Sales rising as restrictions are relaxed

Restrictions on businesses continue to be loosened across the UK.

On 15 August the Government allowed close-contact beauty treatments to resume, and bowling alleys, skating rinks, soft-play centres and casinos can now reopen.

Indoor theatre and music performances can now also take place, albeit with socially distanced audiences. Looking ahead, plans are being put in place to allow the return of spectators to sporting events, with conference venues also starting trials.

The Government’s Eat Out To Help Out scheme, which was introduced in early August, has helped to drive demand in the hospitality sector. In its first week, the scheme was used more than 10 million times with the average claim around £5. Meanwhile, fines for failing to wear a face covering where mandatory are being increased, with repeat offenders now facing penalties of up to £3,200.

Latest retail statistics 

The UK has officially fallen into recession, with the economy shrinking by more than 20% in the second quarter of 2020 – the biggest contraction on record. The number of hours worked fell by 18.4%, while jobless claims increased to 2.7m in July.

The British Retail Consortium’s July figures showed that UK retail sales were up 4.3% on a like-for-like basis from a year earlier. This excluded temporarily closed stores but included online sales. On a total basis, sales were up 3.2% in July, the second consecutive month of growth since the pandemic started, as lockdown measures were eased.

Over the three months to July, in-store non-food sales were down 29.3% on a total basis and 11.3% like-for-like. In the same period food sales rose 8.2% on a like-for-like basis and 6.1% on total. Online non-food sales increased by 41% in July, while the non-food online penetration rate increased from 29.7% a year ago to 42%.

Looking at categories, furniture, computing and home accessories performed best as consumers continued to focus on domestic improvements. 

Food sales growth has remained strong, only down marginally on the previous month despite the reopening of pubs, bars and restaurants.

Santander support in the UK

This is a crisis in which brands will be remembered for how they act. For our part, we’re continuing to look at how to serve clients better. We have a number of initiatives to support retail and wholesale clients (in addition to our Trade Club & Wholesale & Retail International connectivity proposition).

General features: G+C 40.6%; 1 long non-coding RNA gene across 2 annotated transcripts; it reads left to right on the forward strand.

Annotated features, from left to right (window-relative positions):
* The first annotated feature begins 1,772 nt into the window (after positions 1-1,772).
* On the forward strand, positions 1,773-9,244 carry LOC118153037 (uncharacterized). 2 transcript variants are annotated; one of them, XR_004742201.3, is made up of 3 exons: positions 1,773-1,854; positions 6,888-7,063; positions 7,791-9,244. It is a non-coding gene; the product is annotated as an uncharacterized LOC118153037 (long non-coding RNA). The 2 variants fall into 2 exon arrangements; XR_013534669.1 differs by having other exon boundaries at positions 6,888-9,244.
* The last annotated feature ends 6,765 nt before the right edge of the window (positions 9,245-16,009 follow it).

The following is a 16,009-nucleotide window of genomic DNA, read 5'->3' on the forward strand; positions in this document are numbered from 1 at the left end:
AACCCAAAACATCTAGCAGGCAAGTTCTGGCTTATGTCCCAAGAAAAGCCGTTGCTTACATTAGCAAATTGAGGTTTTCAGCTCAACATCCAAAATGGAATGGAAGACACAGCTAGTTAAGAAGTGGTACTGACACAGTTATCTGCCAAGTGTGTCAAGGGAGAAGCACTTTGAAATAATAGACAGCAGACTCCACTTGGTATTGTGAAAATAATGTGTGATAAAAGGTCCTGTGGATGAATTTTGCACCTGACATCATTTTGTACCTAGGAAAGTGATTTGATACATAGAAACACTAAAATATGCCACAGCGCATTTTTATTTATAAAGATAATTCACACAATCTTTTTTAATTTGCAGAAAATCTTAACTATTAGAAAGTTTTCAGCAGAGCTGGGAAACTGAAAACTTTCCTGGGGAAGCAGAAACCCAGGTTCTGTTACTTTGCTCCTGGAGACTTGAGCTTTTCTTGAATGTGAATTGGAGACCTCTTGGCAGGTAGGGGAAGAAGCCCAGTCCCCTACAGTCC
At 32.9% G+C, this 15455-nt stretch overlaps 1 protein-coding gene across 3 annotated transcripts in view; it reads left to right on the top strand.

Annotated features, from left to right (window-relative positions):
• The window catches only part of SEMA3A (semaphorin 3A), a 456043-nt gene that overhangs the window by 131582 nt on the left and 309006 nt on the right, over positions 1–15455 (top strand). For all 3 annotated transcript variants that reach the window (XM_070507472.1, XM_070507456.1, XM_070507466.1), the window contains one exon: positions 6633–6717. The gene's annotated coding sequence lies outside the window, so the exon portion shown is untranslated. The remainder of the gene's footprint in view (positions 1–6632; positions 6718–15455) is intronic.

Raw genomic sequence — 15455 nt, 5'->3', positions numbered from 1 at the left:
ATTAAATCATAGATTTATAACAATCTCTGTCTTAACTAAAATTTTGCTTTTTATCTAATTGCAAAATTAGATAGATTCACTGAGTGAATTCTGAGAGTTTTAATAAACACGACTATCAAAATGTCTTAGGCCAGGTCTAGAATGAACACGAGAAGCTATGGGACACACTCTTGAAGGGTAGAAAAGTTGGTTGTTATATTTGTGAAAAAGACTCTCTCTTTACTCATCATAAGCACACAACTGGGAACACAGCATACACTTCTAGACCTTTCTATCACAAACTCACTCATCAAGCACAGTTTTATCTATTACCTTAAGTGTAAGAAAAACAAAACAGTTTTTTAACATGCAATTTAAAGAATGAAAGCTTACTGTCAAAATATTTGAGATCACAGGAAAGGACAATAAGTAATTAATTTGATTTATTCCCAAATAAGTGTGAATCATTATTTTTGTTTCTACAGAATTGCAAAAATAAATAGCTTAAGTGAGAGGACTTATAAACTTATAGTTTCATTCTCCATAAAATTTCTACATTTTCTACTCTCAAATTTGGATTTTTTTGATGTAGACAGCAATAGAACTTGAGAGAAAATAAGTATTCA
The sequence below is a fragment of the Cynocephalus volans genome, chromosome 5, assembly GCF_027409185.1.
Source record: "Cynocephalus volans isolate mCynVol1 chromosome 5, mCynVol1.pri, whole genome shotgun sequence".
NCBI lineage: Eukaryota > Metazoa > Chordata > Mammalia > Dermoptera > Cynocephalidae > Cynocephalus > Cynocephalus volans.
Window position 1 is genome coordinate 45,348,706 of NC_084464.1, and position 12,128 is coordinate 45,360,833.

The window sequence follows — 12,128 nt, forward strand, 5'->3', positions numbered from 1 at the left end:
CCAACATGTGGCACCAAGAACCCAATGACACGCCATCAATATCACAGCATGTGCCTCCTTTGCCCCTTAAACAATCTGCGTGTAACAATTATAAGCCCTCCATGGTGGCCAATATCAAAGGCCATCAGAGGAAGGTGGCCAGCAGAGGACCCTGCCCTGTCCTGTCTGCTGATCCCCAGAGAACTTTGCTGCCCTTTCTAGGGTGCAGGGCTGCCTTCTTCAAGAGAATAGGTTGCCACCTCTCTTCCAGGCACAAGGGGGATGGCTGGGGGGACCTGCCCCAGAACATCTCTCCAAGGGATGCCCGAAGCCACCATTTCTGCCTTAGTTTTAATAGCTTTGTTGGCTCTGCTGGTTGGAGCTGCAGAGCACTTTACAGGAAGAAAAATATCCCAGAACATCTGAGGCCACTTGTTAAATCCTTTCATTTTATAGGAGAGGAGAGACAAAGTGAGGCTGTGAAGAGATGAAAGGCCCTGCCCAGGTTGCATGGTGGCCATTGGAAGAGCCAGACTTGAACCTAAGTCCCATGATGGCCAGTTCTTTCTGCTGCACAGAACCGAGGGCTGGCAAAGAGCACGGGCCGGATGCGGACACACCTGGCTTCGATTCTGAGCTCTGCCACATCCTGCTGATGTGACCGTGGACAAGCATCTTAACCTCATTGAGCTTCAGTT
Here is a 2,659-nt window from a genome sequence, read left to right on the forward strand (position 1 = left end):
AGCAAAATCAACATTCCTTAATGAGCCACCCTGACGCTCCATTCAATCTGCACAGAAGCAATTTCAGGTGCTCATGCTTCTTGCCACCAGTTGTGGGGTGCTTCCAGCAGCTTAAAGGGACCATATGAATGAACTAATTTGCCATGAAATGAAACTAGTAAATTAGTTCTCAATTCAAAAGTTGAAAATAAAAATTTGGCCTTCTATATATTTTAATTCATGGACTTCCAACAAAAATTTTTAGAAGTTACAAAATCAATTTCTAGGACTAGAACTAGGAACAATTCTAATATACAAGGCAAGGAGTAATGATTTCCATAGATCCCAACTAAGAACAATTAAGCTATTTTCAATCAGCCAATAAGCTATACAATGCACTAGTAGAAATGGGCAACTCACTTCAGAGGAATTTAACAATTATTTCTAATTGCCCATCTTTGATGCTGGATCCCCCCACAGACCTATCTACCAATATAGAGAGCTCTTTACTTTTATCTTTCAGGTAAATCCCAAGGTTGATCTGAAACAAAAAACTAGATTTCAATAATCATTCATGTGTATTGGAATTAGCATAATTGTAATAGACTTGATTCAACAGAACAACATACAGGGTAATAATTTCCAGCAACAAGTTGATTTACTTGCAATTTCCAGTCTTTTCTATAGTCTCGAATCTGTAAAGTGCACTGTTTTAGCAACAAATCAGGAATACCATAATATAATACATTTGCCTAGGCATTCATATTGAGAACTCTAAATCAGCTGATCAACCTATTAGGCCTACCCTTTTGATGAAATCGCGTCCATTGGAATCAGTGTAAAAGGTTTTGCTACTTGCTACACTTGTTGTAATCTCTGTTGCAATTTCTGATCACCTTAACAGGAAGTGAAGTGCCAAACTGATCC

• Supply chain diversification and finance solutions – in recent webinars we’ve addressed this topic for homewares and fashion brands, as well as for food and drink retailers and wholesalers. In the case of the latter, we recently held a webinar showcasing what South Africa may be able to offer in this regard. It’s a country that exports 90% of its fresh fruit and offers counter-cyclical harvesting seasons to Europe. We have an ecosystem of partners in South Africa that can support UK businesses. We also have a supplier finance solution that can strengthen supplier relationships. You can find detailed insights and the webinar recording here.   
  • Santander Retailer Offers – we’re working on a project to make it possible for brands to sell their excess stock online through our Retailer Offers programme, which enables around 2.7 million Santander personal customers to earn cashback when shopping at selected merchants. More details here.
  • Liquidity management – for businesses selling essential goods and experienced increased demand, we’re offering targeted support for short- and medium-term liquidity management to make sure they can optimise returns on surplus funds. More details here.

To discuss how Santander can help your business please contact Sukh Nat, Head of Wholesale & Retail on sukhjeeven.nat@santander.co.uk

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